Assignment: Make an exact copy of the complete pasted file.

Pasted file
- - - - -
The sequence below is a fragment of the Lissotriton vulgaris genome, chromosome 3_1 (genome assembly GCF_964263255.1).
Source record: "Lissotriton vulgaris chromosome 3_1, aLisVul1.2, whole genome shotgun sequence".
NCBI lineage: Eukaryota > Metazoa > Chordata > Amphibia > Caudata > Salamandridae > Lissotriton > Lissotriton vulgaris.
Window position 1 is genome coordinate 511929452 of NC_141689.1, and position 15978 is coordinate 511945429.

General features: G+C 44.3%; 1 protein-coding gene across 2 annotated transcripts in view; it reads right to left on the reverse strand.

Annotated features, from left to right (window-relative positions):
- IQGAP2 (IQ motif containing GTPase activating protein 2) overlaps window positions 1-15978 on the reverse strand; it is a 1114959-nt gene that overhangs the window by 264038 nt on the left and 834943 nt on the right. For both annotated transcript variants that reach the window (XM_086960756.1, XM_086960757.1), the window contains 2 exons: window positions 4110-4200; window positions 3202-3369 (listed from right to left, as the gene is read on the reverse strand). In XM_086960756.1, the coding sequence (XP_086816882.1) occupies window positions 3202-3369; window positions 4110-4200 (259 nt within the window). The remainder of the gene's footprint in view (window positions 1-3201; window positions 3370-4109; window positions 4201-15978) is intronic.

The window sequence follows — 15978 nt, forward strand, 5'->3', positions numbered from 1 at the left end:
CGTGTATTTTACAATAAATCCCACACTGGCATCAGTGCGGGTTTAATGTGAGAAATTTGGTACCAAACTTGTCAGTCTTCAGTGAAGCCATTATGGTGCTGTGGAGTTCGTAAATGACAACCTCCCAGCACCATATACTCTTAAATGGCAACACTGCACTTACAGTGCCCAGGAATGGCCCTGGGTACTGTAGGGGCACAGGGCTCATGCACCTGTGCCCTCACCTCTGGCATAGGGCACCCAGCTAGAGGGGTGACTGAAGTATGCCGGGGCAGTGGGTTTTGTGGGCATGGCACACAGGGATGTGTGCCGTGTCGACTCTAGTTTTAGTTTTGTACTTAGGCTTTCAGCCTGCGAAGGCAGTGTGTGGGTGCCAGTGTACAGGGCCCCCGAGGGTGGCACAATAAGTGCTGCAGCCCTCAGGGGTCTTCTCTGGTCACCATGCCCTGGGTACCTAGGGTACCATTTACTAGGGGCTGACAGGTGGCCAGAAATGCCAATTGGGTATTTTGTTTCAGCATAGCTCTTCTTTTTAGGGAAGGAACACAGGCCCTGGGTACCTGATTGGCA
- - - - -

The sequence below is a fragment of the Lissotriton vulgaris genome, chromosome 3_1 (genome assembly GCF_964263255.1).
Source record: "Lissotriton vulgaris chromosome 3_1, aLisVul1.2, whole genome shotgun sequence".
NCBI lineage: Eukaryota > Metazoa > Chordata > Amphibia > Caudata > Salamandridae > Lissotriton > Lissotriton vulgaris.
Window position 1 is genome coordinate 511929452 of NC_141689.1, and position 15978 is coordinate 511945429.

General features: G+C 44.3%; 1 protein-coding gene across 2 annotated transcripts in view; it reads right to left on the reverse strand.

Annotated features, from left to right (window-relative positions):
- IQGAP2 (IQ motif containing GTPase activating protein 2) overlaps window positions 1-15978 on the reverse strand; it is a 1114959-nt gene that overhangs the window by 264038 nt on the left and 834943 nt on the right. For both annotated transcript variants that reach the window (XM_086960756.1, XM_086960757.1), the window contains 2 exons: window positions 4110-4200; window positions 3202-3369 (listed from right to left, as the gene is read on the reverse strand). In XM_086960756.1, the coding sequence (XP_086816882.1) occupies window positions 3202-3369; window positions 4110-4200 (259 nt within the window). The remainder of the gene's footprint in view (window positions 1-3201; window positions 3370-4109; window positions 4201-15978) is intronic.

The window sequence follows — 15978 nt, forward strand, 5'->3', positions numbered from 1 at the left end:
CGTGTATTTTACAATAAATCCCACACTGGCATCAGTGCGGGTTTAATGTGAGAAATTTGGTACCAAACTTGTCAGTCTTCAGTGAAGCCATTATGGTGCTGTGGAGTTCGTAAATGACAACCTCCCAGCACCATATACTCTTAAATGGCAACACTGCACTTACAGTGCCCAGGAATGGCCCTGGGTACTGTAGGGGCACAGGGCTCATGCACCTGTGCCCTCACCTCTGGCATAGGGCACCCAGCTAGAGGGGTGACTGAAGTATGCCGGGGCAGTGGGTTTTGTGGGCATGGCACACAGGGATGTGTGCCGTGTCGACTCTAGTTTTAGTTTTGTACTTAGGCTTTCAGCCTGCGAAGGCAGTGTGTGGGTGCCAGTGTACAGGGCCCCCGAGGGTGGCACAATAAGTGCTGCAGCCCTCAGGGGTCTTCTCTGGTCACCATGCCCTGGGTACCTAGGGTACCATTTACTAGGGGCTGACAGGTGGCCAGAAATGCCAATTGGGTATTTTGTTTCAGCATAGCTCTTCTTTTTAGGGAAGGAACACAGGCCCTGGGTACCTGATTGGCA